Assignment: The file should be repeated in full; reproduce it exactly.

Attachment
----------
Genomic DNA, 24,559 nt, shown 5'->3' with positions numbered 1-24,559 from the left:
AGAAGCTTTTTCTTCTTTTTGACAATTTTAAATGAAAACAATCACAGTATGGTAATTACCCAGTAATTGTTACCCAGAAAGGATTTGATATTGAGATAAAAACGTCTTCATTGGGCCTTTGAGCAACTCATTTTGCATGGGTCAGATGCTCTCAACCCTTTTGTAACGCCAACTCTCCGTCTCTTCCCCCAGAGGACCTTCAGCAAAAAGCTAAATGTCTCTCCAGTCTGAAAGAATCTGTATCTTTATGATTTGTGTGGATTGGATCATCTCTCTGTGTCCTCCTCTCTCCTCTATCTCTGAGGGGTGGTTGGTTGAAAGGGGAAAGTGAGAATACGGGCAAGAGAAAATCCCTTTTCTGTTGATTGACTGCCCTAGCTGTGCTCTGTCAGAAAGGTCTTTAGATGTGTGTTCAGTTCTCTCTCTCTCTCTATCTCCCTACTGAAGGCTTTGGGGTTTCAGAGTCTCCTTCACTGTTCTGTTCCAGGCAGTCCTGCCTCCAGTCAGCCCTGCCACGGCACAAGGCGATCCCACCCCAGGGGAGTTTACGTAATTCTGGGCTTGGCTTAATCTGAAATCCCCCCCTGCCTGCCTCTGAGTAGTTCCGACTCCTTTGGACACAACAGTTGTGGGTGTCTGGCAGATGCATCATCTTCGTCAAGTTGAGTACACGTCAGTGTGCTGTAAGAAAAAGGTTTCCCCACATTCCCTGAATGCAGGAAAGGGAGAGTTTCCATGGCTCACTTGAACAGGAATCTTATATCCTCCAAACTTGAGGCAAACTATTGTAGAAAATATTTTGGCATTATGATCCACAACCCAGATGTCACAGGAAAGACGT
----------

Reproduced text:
Genomic DNA, 24,559 nt, shown 5'->3' with positions numbered 1-24,559 from the left:
AGAAGCTTTTTCTTCTTTTTGACAATTTTAAATGAAAACAATCACAGTATGGTAATTACCCAGTAATTGTTACCCAGAAAGGATTTGATATTGAGATAAAAACGTCTTCATTGGGCCTTTGAGCAACTCATTTTGCATGGGTCAGATGCTCTCAACCCTTTTGTAACGCCAACTCTCCGTCTCTTCCCCCAGAGGACCTTCAGCAAAAAGCTAAATGTCTCTCCAGTCTGAAAGAATCTGTATCTTTATGATTTGTGTGGATTGGATCATCTCTCTGTGTCCTCCTCTCTCCTCTATCTCTGAGGGGTGGTTGGTTGAAAGGGGAAAGTGAGAATACGGGCAAGAGAAAATCCCTTTTCTGTTGATTGACTGCCCTAGCTGTGCTCTGTCAGAAAGGTCTTTAGATGTGTGTTCAGTTCTCTCTCTCTCTCTATCTCCCTACTGAAGGCTTTGGGGTTTCAGAGTCTCCTTCACTGTTCTGTTCCAGGCAGTCCTGCCTCCAGTCAGCCCTGCCACGGCACAAGGCGATCCCACCCCAGGGGAGTTTACGTAATTCTGGGCTTGGCTTAATCTGAAATCCCCCCCTGCCTGCCTCTGAGTAGTTCCGACTCCTTTGGACACAACAGTTGTGGGTGTCTGGCAGATGCATCATCTTCGTCAAGTTGAGTACACGTCAGTGTGCTGTAAGAAAAAGGTTTCCCCACATTCCCTGAATGCAGGAAAGGGAGAGTTTCCATGGCTCACTTGAACAGGAATCTTATATCCTCCAAACTTGAGGCAAACTATTGTAGAAAATATTTTGGCATTATGATCCACAACCCAGATGTCACAGGAAAGACGT